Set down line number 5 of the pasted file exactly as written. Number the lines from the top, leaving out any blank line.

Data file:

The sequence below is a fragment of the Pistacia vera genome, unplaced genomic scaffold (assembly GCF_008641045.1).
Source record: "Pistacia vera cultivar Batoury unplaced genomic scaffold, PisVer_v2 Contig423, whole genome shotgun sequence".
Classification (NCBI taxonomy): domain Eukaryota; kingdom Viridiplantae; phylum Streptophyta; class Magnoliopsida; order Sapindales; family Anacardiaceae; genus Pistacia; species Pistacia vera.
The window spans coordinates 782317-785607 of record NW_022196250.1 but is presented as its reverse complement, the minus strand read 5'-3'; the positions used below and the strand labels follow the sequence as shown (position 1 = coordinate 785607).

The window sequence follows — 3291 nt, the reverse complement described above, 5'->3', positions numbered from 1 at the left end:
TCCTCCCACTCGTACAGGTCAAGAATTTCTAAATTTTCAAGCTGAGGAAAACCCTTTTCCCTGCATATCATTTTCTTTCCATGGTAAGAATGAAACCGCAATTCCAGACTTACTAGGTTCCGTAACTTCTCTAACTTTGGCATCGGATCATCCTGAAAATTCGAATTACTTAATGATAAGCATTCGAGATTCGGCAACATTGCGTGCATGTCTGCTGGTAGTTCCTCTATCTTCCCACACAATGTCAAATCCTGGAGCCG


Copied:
The window sequence follows — 3291 nt, the reverse complement described above, 5'->3', positions numbered from 1 at the left end: